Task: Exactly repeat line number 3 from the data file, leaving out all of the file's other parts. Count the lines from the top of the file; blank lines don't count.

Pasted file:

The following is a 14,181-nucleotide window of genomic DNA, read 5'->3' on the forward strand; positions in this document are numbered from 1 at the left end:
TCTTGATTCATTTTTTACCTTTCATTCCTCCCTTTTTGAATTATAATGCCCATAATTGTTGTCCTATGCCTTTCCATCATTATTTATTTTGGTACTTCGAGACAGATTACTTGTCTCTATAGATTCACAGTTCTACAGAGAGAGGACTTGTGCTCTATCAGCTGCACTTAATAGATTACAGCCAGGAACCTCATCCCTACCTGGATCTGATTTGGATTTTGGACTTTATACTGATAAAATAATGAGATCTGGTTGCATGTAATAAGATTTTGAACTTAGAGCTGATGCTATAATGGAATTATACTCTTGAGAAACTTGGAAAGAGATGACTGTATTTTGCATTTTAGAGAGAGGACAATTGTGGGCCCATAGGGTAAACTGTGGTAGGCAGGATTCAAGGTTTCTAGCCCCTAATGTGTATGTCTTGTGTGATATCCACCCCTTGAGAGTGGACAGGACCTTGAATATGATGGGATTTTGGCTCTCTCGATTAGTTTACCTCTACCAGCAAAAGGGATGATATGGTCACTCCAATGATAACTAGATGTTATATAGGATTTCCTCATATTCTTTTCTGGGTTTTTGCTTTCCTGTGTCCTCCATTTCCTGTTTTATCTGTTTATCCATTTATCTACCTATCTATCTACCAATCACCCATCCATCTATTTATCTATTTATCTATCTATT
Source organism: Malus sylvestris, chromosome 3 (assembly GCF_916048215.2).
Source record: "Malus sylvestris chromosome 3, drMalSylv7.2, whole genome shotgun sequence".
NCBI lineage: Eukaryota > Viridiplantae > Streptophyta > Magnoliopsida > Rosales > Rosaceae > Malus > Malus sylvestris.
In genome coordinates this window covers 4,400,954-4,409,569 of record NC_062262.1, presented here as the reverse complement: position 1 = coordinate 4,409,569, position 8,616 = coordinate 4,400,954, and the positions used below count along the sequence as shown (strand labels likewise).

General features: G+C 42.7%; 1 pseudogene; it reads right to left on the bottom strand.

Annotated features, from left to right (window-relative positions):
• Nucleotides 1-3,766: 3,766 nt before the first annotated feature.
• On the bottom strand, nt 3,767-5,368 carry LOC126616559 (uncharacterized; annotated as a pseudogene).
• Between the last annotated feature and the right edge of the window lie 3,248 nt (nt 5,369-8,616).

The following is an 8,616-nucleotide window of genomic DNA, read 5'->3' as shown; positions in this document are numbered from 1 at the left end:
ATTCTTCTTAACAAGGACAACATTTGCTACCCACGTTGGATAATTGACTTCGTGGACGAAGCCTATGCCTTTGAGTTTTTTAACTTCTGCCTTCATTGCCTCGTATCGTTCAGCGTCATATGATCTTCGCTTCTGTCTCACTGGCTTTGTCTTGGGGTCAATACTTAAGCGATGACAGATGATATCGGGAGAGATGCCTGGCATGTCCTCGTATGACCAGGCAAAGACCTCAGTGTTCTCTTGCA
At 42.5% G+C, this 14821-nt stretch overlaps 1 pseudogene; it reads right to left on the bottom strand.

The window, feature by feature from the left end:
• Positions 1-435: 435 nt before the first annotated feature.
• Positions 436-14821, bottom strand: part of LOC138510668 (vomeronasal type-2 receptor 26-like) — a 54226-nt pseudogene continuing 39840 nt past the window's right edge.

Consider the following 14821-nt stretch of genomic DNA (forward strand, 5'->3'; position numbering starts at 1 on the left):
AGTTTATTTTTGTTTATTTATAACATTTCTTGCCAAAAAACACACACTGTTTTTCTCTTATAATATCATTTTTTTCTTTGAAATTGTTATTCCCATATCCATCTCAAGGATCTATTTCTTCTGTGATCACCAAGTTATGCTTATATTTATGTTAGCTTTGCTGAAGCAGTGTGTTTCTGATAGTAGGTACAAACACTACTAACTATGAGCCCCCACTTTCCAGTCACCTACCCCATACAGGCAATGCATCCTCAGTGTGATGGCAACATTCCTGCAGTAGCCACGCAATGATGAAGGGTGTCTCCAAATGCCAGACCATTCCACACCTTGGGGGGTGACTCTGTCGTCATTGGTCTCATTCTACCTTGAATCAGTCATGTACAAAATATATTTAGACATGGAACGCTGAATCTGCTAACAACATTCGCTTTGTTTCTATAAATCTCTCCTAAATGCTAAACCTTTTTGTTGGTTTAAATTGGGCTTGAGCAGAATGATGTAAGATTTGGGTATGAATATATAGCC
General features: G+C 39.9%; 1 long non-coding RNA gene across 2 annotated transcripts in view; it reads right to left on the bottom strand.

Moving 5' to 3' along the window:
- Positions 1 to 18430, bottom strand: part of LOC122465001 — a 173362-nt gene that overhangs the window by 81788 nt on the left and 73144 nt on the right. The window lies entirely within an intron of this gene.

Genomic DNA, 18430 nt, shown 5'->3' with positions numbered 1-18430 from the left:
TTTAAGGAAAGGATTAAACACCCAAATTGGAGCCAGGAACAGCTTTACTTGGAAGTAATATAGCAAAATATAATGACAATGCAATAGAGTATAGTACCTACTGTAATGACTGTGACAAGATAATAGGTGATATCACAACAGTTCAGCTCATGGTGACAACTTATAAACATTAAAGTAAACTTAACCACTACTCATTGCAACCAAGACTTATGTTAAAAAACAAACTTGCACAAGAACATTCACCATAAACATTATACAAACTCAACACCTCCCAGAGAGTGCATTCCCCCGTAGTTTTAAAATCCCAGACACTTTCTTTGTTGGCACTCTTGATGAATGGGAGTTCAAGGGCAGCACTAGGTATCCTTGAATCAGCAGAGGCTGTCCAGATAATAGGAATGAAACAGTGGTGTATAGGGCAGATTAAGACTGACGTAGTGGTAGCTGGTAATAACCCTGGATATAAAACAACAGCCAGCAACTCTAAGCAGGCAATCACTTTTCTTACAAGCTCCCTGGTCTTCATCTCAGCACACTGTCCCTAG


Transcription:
Source organism: Malus sylvestris, chromosome 3 (assembly GCF_916048215.2).